Most Read Contributor in New Zealand, September 2016
The Court of Appeal has ruled that a lender can issue an
acceleration notice without waiting for a Property Law Act
(PLA) notice to expire. A lender can also include the
acceleration notice in its PLA notice.
judgment overturns an earlier decision by the High Court and
restores a crucial right to bankers and other lenders.
A lender accelerates a loan after a default by requiring all
future payments to be paid immediately. Where the loan is secured
by a mortgage, a PLA notice is required before any acceleration is
effective, except where the lender holds a general security
interest over a corporate borrower.
Mr Koroniadis was the guarantor of a commercial loan given by
the bank to his company and secured against a mortgage over the
company's property. The company defaulted and the bank took the
usual steps as required by the PLA: it served a demand on the
company, served PLA notices in respect of its mortgage, and
attempted (with some difficulty) to serve PLA notices on Mr
Koroniadis in connection with his guarantee.
The bank then sought to bankrupt Mr Koroniadis as a means to
recover under the guarantee. Mr Koroniadis went to court to defeat
this, representing himself. The Judge in the lower court stayed the
bankruptcy application to allow Mr Koroniadis to appeal to the
Court of Appeal out of time.
In doing so, the Judge suggested to Mr Koroniadis an additional
ground of appeal, namely that the bank had not waited until the
expiry of a PLA notice before accelerating the loan by way of a
further, separate notice. This was effectively where another lender
had run aground in the High Court, in the earlier ANZ v
For our commentary on the High Court decision, click
The Court of Appeal decision
The Court of Appeal was very clear that a further notice was not
required to accelerate the loan after the expiry of the PLA notice,
There is no reason in principle
why a notice issued under s 119 to comply with s 120 of the PLA
cannot also satisfy the requirement for a demand to call up the
principal under the term loan, provided it has that effect. Section
120(1)(d) confirms that the notice can address various
The PLA notice served by the bank, as drafted, did spell out
such a consequence. Accordingly, from the time that it expired, the
bank's loan was payable in full and the bank was entitled to
sell the mortgaged property and to pursue Mr Koroniadis under his
Responding to another of Mr Koroniadis's arguments, the
Court said that the late service of the PLA notice on Mr Koroniadis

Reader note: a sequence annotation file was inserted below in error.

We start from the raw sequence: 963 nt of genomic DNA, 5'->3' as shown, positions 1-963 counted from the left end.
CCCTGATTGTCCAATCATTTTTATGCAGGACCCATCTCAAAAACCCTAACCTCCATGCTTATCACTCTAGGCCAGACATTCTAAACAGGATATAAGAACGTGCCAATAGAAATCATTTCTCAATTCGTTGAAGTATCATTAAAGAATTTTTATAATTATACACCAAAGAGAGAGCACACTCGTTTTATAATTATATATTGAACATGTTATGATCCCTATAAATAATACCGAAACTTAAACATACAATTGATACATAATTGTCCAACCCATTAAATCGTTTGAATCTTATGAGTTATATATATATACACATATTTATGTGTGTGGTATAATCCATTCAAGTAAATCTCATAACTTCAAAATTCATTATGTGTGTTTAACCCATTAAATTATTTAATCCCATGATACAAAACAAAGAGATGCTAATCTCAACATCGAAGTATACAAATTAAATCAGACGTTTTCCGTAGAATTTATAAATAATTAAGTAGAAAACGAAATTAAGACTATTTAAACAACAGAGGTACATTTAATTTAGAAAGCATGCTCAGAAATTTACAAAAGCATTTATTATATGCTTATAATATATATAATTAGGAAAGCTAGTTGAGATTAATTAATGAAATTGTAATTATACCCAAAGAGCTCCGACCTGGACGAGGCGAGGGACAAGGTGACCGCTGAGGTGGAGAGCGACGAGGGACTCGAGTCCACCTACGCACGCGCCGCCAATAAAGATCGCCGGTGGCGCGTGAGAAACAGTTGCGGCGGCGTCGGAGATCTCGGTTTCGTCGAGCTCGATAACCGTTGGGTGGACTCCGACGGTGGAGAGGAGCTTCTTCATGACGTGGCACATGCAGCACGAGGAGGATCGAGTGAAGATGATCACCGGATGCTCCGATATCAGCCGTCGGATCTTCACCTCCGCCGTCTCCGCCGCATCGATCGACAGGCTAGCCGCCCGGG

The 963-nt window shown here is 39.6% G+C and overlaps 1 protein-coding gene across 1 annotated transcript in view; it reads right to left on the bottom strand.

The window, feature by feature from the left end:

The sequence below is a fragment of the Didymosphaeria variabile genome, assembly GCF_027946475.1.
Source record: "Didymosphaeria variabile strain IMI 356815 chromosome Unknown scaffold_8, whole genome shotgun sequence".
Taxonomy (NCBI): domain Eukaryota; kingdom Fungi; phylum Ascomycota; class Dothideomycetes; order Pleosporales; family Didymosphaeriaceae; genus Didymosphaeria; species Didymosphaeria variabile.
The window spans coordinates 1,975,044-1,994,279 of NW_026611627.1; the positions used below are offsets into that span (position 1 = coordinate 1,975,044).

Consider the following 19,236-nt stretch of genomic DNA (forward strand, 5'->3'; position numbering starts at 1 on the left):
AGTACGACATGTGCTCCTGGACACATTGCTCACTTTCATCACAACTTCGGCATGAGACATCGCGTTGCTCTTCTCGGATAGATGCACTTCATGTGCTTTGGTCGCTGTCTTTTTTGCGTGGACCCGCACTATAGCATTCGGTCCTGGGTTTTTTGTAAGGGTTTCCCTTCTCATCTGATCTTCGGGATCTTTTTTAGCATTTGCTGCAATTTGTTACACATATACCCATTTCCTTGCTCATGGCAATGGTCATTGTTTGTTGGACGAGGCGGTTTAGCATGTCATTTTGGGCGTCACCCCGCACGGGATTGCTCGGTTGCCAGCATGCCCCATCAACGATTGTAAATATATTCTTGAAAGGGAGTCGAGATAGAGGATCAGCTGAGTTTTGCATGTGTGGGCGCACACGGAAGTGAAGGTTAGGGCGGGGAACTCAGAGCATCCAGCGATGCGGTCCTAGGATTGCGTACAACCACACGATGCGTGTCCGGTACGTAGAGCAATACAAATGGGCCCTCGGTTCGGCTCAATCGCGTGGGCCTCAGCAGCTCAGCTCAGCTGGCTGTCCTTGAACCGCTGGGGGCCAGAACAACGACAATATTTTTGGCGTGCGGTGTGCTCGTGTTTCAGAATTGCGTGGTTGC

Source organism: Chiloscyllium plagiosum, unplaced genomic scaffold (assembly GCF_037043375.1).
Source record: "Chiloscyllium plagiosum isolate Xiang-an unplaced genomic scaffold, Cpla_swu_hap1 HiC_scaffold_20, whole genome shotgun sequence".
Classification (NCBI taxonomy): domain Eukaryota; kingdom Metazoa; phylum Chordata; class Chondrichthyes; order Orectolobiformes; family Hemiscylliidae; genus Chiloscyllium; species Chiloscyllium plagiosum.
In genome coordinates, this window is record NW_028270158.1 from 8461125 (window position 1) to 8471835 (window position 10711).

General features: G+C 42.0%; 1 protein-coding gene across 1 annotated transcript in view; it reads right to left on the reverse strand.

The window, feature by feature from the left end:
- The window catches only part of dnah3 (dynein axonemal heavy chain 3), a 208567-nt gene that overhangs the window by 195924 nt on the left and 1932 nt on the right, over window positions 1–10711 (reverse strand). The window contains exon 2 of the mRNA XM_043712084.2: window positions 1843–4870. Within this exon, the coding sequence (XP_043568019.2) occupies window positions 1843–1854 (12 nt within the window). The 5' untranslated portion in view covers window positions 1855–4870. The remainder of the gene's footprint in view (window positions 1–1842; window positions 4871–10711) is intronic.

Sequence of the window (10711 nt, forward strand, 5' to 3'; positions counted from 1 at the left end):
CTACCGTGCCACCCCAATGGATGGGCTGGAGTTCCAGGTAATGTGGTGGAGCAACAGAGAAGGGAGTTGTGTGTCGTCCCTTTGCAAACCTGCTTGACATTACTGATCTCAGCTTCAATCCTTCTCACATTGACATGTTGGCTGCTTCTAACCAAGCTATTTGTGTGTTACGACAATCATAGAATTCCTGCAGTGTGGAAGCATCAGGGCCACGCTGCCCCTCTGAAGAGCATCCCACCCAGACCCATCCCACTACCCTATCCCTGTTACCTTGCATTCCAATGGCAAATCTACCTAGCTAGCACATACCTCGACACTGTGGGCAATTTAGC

(as guarantor) was not a problem for the bank. The fact that the
period in the notice had expired by the time the bank could serve
Mr Koroniadis did not matter, as the bank had not sold the property
at that stage.
Chapman Tripp comments
The Court of Appeal's approach effectively overrules the
ANZ v Boyce decision. In our view it better reflects how
the statute is drafted. It is also more pragmatic, and in
accordance with usual practice.
Although not expressly referenced by the Court of Appeal,
it's worth noting the policy intention behind the Act is to
protect the borrower against the potential hardship and prejudice
caused by a lender accelerating a loan. It is not intended to
provide a list of technical defences to summary judgment where such
prejudice is absent. The key thing is that the guarantor be allowed
an opportunity to refinance or negotiate another solution with the
bank. On the facts, Mr Koroniadis had not lost that
Notwithstanding the Court of Appeal's approach in
Koroniadis, lenders need to be very careful about both
drafting and sequencing when preparing enforcement notices. Much
can turn on how the loan contract is drafted.
Some loan contracts say that acceleration is automatic, arising
without need for further notice or demand. Where this is not the
case, lenders will need to consider whether acceleration is
required. If so, an acceleration notice will be necessary. While
that can form part of the PLA notice, for clarity lenders may be
better to issue two notices:
the PLA notice itself (which must still warn that, among other
things, acceleration is a forthcoming consequence), and
a separate acceleration notice (as required by the loan
What is now clear - thanks to Koroniadis - is that those notices
can be served at the same time.
The information in this article is for informative purposes
only and should not be relied on as legal advice. Please contact
Chapman Tripp for advice tailored to your situation.
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